Saturday, March 15, 2014

Need For Speed (2014) **/*****

When I heard that they were making Need For Speed, a film adaptation of a video game that’s little more than a racing simulator with no built in characters or storylines, I was incredulous. When I then heard that it was going to be the first big starring vehicle for Aaron Paul following his career-making run on TV’s Breaking Bad, my reaction to the project was downgraded from incredulous to skeptical. If Paul, who had reached a career crossroads where he likely had offers coming in from all corners of Hollywood, saw something in this project, then maybe there’s something to it? Maybe some ambitious screenwriter somewhere took a thin premise and nonetheless turned it into a screenplay worth getting excited about? Nope. Need For Speed is one of the most senseless, stupid, poorly written movies I’ve seen in a really long time.

When it comes to the story this movie tells, it turns out a dry racing simulation would have been preferable in almost every way. Instead, we get a melodramatic tale that sees Paul playing a down on his luck mechanic/street racer named Tobey who enters into an ill-advised race with an old rival (Dominic Cooper) that not only causes the death of his adopted little brother type (Harrison Gilbertson), but that also results in him serving two years in jail while Cooper’s character uses his connections to get off scot-free. Upon his release, Tobey decides to get revenge through an inexplicable plan that will see him racing across the country in order to get to San Francisco in time to join an underground race put on by an eccentric recluse (Michael Keaton). He intends to win the race, which would… somehow make things even between him and Cooper’s character? Cooper’s character, of course, doesn’t want this to happen, so he offers up a bounty to anyone who can hunt Tobey down and stop him from making it to the race on time. Oh, and also Imogen Poots is also along for the ride as Tobey’s passenger, because somewhere during the development process someone must have decided that the movie needed a romantic element.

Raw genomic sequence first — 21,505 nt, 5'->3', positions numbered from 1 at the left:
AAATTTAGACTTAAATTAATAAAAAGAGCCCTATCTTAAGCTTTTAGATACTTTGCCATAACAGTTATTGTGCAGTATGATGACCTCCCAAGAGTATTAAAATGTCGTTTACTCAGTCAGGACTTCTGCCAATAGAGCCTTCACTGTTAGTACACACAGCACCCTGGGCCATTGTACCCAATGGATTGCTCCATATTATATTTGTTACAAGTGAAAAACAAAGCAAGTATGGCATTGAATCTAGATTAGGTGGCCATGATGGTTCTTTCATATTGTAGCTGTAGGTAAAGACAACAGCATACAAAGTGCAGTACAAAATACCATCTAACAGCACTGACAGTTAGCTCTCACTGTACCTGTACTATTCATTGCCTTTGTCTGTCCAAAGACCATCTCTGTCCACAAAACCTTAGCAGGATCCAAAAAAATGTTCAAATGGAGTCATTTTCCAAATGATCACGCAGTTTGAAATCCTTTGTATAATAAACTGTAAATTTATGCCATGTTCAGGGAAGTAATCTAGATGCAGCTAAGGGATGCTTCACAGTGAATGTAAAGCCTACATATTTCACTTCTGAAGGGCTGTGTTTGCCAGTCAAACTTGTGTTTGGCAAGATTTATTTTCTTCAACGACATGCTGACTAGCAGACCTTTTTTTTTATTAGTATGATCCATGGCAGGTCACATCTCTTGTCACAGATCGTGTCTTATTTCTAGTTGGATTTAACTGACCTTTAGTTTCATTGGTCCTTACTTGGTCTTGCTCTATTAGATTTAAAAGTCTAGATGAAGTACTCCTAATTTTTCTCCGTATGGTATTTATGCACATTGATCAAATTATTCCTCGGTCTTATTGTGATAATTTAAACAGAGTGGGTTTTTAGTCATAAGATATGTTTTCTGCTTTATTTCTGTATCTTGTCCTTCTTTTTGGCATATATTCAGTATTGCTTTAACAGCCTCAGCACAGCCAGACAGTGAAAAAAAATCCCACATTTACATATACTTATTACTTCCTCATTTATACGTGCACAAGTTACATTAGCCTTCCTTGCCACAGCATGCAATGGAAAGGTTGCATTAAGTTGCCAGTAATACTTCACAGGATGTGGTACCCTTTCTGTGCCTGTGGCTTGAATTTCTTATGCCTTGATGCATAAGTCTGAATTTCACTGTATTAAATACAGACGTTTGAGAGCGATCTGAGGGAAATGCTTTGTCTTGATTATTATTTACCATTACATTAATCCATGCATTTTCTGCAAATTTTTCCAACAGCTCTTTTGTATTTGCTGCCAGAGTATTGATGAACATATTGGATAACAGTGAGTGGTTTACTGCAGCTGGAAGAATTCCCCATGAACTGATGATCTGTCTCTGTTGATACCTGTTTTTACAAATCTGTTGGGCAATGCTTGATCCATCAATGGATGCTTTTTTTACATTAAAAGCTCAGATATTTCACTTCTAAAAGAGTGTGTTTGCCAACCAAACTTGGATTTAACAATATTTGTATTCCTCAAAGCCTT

Friday, March 14, 2014

Veronica Mars (2014) ***/*****

Despite entertainment pundits talking endlessly about how we’re living in a Golden Age of television and claiming that television has overtaken cinema as the best creative medium for filmmakers to work in, whenever a TV show jumps to the big screen with a movie adaptation, it’s still always a great reminder of the different sets of expectations we put on an episode of a TV show and a feature-length film. Has any TV-show-turned-movie ever really successfully expanded out the scope of its storytelling, blew up its aesthetic, and broadened out its world enough for it to feel like a proper movie and not just a slightly longer version of something that belongs on the small screen? If something has, it’s not coming to my mind right now, and the latest fan favorite series to spawn a movie, Veronica Mars, doesn’t break that streak either.

That’s not to say that Veronica Mars is an unpleasant experience, however. If there were three main things creator Rob Thomas’ cancelled-too-soon TV show about a teenage detective had going for it, they were the chemistry of its cast, the wit and pop of its dialogue, and the storytelling potential inherent in its fictional and economically divided setting of Neptune, California—and all of those things are still present here. Kristen Bell is still great as the title character, she still has great chemistry with all of the actors playing her friends and family (especially Enrico Colantoni, who plays her father), and the haves and have-nots of Neptune still seem to find themselves violently, endlessly at odds with one another. Fans of the show should have no problem finding things in here to like.